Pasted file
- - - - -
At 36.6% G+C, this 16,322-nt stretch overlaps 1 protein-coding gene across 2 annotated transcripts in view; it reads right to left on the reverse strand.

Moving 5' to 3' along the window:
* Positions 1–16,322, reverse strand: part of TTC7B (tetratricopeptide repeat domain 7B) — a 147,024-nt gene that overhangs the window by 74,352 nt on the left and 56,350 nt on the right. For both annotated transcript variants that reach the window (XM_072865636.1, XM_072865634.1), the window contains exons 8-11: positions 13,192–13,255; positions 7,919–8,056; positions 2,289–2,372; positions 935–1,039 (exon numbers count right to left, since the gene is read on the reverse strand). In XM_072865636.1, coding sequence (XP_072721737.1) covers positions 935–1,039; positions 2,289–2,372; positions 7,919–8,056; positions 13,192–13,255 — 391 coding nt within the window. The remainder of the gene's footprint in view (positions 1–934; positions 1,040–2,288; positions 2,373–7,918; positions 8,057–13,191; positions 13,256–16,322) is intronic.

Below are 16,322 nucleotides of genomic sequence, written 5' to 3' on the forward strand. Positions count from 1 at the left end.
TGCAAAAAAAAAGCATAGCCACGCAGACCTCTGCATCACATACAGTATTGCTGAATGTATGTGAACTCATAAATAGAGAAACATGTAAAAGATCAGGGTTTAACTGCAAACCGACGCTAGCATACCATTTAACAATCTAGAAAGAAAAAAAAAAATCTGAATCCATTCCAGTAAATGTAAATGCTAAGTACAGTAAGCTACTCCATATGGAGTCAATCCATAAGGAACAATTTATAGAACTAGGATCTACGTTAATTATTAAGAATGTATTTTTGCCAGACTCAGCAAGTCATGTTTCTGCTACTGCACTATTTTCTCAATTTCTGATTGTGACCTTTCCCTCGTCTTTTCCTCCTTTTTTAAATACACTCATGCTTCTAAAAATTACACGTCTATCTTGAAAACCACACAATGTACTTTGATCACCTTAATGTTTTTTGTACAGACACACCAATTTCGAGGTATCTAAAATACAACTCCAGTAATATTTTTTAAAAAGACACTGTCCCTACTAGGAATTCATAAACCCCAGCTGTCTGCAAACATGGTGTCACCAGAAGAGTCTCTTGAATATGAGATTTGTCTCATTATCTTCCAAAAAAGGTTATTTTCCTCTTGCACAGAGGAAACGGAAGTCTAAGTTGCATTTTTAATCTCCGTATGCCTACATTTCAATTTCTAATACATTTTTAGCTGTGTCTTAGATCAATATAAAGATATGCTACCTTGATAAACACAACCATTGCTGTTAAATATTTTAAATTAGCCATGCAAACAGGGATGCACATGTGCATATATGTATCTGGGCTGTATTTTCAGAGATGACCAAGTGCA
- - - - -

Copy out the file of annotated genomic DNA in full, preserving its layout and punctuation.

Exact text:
At 36.6% G+C, this 16,322-nt stretch overlaps 1 protein-coding gene across 2 annotated transcripts in view; it reads right to left on the reverse strand.

Moving 5' to 3' along the window:
* Positions 1–16,322, reverse strand: part of TTC7B (tetratricopeptide repeat domain 7B) — a 147,024-nt gene that overhangs the window by 74,352 nt on the left and 56,350 nt on the right. For both annotated transcript variants that reach the window (XM_072865636.1, XM_072865634.1), the window contains exons 8-11: positions 13,192–13,255; positions 7,919–8,056; positions 2,289–2,372; positions 935–1,039 (exon numbers count right to left, since the gene is read on the reverse strand). In XM_072865636.1, coding sequence (XP_072721737.1) covers positions 935–1,039; positions 2,289–2,372; positions 7,919–8,056; positions 13,192–13,255 — 391 coding nt within the window. The remainder of the gene's footprint in view (positions 1–934; positions 1,040–2,288; positions 2,373–7,918; positions 8,057–13,191; positions 13,256–16,322) is intronic.

Below are 16,322 nucleotides of genomic sequence, written 5' to 3' on the forward strand. Positions count from 1 at the left end.
TGCAAAAAAAAAGCATAGCCACGCAGACCTCTGCATCACATACAGTATTGCTGAATGTATGTGAACTCATAAATAGAGAAACATGTAAAAGATCAGGGTTTAACTGCAAACCGACGCTAGCATACCATTTAACAATCTAGAAAGAAAAAAAAAAATCTGAATCCATTCCAGTAAATGTAAATGCTAAGTACAGTAAGCTACTCCATATGGAGTCAATCCATAAGGAACAATTTATAGAACTAGGATCTACGTTAATTATTAAGAATGTATTTTTGCCAGACTCAGCAAGTCATGTTTCTGCTACTGCACTATTTTCTCAATTTCTGATTGTGACCTTTCCCTCGTCTTTTCCTCCTTTTTTAAATACACTCATGCTTCTAAAAATTACACGTCTATCTTGAAAACCACACAATGTACTTTGATCACCTTAATGTTTTTTGTACAGACACACCAATTTCGAGGTATCTAAAATACAACTCCAGTAATATTTTTTAAAAAGACACTGTCCCTACTAGGAATTCATAAACCCCAGCTGTCTGCAAACATGGTGTCACCAGAAGAGTCTCTTGAATATGAGATTTGTCTCATTATCTTCCAAAAAAGGTTATTTTCCTCTTGCACAGAGGAAACGGAAGTCTAAGTTGCATTTTTAATCTCCGTATGCCTACATTTCAATTTCTAATACATTTTTAGCTGTGTCTTAGATCAATATAAAGATATGCTACCTTGATAAACACAACCATTGCTGTTAAATATTTTAAATTAGCCATGCAAACAGGGATGCACATGTGCATATATGTATCTGGGCTGTATTTTCAGAGATGACCAAGTGCA